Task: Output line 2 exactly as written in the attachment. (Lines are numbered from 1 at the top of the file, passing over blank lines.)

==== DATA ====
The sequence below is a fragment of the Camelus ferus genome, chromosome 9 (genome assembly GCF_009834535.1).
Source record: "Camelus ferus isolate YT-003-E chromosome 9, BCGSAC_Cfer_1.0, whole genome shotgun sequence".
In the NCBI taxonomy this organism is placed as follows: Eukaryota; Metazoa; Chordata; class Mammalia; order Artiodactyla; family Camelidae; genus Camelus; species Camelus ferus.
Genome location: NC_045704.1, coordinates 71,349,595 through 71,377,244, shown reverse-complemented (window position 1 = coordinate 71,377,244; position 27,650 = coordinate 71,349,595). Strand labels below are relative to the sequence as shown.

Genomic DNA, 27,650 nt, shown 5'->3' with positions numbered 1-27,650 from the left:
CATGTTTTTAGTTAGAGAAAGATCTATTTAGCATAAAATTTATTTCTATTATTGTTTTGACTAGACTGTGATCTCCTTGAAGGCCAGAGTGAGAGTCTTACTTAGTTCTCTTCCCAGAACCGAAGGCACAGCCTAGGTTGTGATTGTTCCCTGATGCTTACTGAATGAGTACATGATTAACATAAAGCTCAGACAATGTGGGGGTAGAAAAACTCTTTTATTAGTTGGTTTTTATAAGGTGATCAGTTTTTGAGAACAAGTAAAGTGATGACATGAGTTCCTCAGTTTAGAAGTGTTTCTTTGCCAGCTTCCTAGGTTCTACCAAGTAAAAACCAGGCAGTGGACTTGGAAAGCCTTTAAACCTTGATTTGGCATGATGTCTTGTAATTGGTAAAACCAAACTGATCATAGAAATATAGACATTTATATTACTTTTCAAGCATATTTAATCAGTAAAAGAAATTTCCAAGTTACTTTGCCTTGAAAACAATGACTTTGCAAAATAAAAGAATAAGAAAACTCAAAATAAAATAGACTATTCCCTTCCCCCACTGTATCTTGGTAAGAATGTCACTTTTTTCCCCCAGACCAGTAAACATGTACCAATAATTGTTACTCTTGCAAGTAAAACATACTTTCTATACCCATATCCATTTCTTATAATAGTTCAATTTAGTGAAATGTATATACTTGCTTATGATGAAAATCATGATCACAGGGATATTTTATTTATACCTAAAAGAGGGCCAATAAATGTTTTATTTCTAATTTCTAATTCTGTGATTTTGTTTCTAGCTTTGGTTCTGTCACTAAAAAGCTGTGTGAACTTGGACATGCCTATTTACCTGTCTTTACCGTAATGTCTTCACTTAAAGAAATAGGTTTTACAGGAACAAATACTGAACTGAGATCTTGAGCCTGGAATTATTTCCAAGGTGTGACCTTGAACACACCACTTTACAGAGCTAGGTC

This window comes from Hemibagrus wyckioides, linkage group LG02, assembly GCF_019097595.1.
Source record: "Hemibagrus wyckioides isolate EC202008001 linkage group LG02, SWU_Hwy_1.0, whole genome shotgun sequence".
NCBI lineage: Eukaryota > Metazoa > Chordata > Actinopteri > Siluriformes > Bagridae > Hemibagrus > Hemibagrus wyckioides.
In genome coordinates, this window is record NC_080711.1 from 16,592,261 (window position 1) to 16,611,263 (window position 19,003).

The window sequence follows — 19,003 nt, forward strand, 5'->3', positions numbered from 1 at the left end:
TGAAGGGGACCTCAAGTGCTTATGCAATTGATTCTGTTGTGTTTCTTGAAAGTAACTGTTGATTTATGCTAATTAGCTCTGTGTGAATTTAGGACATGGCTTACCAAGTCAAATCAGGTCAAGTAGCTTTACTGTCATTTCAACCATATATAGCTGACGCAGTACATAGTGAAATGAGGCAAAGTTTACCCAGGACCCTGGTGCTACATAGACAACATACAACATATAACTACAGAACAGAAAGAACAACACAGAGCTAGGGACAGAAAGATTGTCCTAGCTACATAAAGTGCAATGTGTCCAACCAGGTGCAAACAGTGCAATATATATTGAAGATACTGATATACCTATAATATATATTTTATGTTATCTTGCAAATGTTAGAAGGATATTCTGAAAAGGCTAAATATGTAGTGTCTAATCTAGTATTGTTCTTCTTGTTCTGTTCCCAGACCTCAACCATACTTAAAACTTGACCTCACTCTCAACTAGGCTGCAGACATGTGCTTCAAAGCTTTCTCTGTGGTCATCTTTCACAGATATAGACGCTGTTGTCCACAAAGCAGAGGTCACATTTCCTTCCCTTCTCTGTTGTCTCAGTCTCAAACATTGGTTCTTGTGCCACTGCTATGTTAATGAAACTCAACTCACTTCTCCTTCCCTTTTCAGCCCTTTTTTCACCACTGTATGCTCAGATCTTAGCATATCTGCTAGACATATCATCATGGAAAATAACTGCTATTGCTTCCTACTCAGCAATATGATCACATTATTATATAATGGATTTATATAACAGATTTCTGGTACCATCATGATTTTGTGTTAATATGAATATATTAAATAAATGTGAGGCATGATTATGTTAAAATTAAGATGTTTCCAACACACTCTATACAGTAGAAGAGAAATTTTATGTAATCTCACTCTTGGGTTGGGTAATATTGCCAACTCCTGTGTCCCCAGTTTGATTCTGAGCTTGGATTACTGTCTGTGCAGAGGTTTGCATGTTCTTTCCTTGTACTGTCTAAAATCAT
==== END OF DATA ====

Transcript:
Source record: "Camelus ferus isolate YT-003-E chromosome 9, BCGSAC_Cfer_1.0, whole genome shotgun sequence".